To apply for an EIDL, head to the SBA website here. The application process takes about two hours. Make sure you have both your personal and business financial information on hand, as well as your business’s federal tax returns. For more information, review this step-by-step visual guide.
Applying for Both Loans
You are allowed to apply for both an EIDL and a PPP loan, but make sure you don’t spend money from both loans on the same expenses; for example, you can’t use both loans to cover payroll costs. Additionally, the $10,000 advance grant from your EIDL will be applied toward how much money you’re forgiven on your PPP loan.
Private Funding Opportunities
Depending on your eligibility, you may be able to access additional financial support from these privately-run programs.
Facebook Small Business Grants
Facebook is offering $100 million in cash grants and advertising credits to support small businesses during the pandemic. To be eligible you need to:
- Be a for-profit company
- Have between 2 and 50 employees
- Have been in business for over a year
- Have experienced challenges from COVID-19
- Be in or near an approved location
Grants for businesses in major U.S. cities such as Austin, San Francisco, Seattle, and Washington D.C. are now available. You can view approved locations in the application guide here.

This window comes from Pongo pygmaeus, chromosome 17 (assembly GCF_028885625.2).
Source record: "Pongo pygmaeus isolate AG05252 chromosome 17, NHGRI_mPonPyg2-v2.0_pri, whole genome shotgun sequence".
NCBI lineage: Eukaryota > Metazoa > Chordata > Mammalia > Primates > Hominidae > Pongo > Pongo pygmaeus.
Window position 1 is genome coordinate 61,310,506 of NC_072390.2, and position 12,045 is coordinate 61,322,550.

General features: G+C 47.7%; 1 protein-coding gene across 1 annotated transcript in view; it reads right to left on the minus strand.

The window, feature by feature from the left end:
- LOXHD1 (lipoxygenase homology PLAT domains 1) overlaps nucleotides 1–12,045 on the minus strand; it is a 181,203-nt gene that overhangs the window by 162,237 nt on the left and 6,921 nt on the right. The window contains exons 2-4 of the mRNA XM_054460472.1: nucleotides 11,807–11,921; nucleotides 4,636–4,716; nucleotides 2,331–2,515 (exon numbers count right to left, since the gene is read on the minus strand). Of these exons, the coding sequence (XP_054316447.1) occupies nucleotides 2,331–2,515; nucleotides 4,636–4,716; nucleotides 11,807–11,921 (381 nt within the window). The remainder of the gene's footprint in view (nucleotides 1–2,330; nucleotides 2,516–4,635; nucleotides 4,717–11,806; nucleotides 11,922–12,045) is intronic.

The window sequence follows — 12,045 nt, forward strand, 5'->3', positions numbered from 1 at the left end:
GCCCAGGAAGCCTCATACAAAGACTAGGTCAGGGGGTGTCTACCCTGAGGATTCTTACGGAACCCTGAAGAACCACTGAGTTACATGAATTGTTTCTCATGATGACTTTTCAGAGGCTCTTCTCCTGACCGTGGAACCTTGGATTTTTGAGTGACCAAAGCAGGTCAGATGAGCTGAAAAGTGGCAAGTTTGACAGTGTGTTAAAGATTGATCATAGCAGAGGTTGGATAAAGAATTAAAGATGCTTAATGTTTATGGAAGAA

Google Small Business Support
Google will automatically provide advertising credits to any small business that has had an active Google Ads account over the past year. Small businesses should invest these credits into search campaigns to build and retain their customer base during this time. Credits can be used until the end of 2020.
Local Financial Support
Most U.S. cities are working on a local level to support small businesses. You can view many of these cities’ resources in this guide. Additionally, you can look up your administration’s website (e.g. “Salt Lake City government website”) for a local COVID-19 resource page; many cities will list funding opportunities there.
Check to see if your city is offering support such as:
- Extended tax payment deadlines
- Temporary moratoriums on evictions
- Flexible payment plans for utilities
You can also communicate with your landlord and/or utility providers; many are working with customers who are struggling to make ends meet during this time.
Don’t forget to look into city-based loans and grants! A few examples of resources you may be able to access include:
- Chicago Small Business Resiliency Fund: Provides emergency cash flow to small businesses in the form of low-interest loans. Learn more here.
- NYC Small Business Continuity Loan Fund: Offers zero interest loans of up to $75,000 to small businesses within the five boroughs of NYC. Qualifying businesses must have a sales decrease of 25 percent or more due to COVID-19. Apply online here.